After the Scan: Cleanup and Prep

Each month Sherry London will be bringing The Textile Design Lab an in depth post on how to improve our design process by using technology to its fullest capacity. This is an excerpt of a longer post available to members of The Textile Design Lab. Join us to access the full post!

*February Tech Talk by Sherry London

Last month, I talked about scanning your hand-drawn images. Once you have a scan, what happens next? As with most processes, it depends…

The first question you need to ask yourself is what you intend to do with the scanned image—and in which program do you intend to do it! If you want to manipulate the scan in Photoshop, then about all you need to do in advance might be to remove dust spots (we’ll pick that though up in a little bit)

If you want to use the scan in Illustrator, then the next question is how you want to use it. In general, you are most likely to want to:

  • Use the Pen tool and trace over it.
  • Use the Image Trace command to make a black and white tracing.
  • Use the Image Trace command to create a low or limited color tracing.

Your prep steps differ based on the route you want to use. As an example, perhaps I want to draw a protea (one of my favorite categories of flowers—it grows in Hawaii and also in South Africa where it’s their national flower). I have both a photo I took of a protea and a scan of sketch I made of one. Neither is a prize-winning effort!


Below, you can see the photo being used as a Template layer in Illustrator and I am tracing it with the Pen tool and creating a series of closed shapes (I trace with only the stroke set so I can see more easily what I have done).


It works, but it really is work because I need to make all the decisions as I’m creating the shapes. Von Glitschka, who is my “illustrator idol” would not approve! He’s known for his clean lines and tracings and he makes sure that he creates a perfect trace template before he starts to work. Actually he does not scan his sketch; he scans the tracing paper copy of his sketch on which he draws the exact shapes that he plans to trace so no ‘real time’ decisions are needed.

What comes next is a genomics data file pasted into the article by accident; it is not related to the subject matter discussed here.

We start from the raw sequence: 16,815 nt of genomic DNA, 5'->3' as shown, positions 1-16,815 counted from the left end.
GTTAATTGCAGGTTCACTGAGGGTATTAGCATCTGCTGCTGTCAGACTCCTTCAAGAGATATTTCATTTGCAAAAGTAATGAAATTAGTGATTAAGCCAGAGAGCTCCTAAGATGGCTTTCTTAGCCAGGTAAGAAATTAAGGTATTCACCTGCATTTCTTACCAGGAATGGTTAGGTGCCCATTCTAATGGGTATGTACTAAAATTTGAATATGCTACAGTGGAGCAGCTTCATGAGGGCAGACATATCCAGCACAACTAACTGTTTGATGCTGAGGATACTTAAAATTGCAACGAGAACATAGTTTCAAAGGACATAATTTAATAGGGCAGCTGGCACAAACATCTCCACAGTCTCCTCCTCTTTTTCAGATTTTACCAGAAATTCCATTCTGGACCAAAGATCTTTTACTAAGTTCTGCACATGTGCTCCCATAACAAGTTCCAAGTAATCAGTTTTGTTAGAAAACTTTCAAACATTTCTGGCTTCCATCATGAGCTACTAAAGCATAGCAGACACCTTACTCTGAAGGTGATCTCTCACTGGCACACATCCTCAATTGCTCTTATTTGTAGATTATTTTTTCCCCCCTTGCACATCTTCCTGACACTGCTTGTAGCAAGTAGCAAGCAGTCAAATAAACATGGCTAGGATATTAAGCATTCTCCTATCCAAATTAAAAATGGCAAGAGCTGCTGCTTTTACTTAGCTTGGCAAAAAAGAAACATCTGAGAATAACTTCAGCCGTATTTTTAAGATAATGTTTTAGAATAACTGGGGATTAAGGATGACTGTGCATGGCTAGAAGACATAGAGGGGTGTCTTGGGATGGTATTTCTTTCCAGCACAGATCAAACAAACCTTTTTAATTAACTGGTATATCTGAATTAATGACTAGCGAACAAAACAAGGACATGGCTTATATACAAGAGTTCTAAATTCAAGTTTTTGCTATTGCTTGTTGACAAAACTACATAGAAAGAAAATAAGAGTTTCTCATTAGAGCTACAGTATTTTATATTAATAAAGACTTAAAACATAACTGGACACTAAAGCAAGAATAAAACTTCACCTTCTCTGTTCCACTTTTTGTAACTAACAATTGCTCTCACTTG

I am lazy—but you shouldn’t be! You’ll find it really helpful to plan in advance the exact shapes you want to trace. If you look at my sketch of the same protea as the photo, you’ll see that I still need to make decisions about where the shapes will go or else I need to Image Trace the sketch and let Illustrator preserve the hand-made look.

So that’s another question you should really ask before starting—just how hand drawn do you want the image to look? If you want all the wiggles and squiggles, then pen tracing might not be your best option.

If you do want clean lines and crisp shapes planned in advanced, but you forgot to plan in advance of scanning, you can create this in Photoshop on your computer.

Below is a fairly quick tracing I did of the photo in Photoshop on a layer above the original photo. My lines are thick to show me where I want to lay down my pen lines (though you could certainly make them a lot thinner if you wish and still achieve the same thing). However, when I then place this image as a template into Illustrator, I only need to blindly follow the lines I’ve set and not worry about how everything will fit together because I’ve already planned it out.


If that’s how you prepare your image for pen tracing, how should prepare it if you wish to Image Trace in black and white or color? To learn how, visit my full post in The Textile Design Lab. –Sherry



At Pattern Observer we strive to help you grow your textile design business through our informative articles, interviews, tutorials, workshops and our private design community, The Textile Design Lab.

Featured Course

More Stories
Featured Designer: Esther Jongste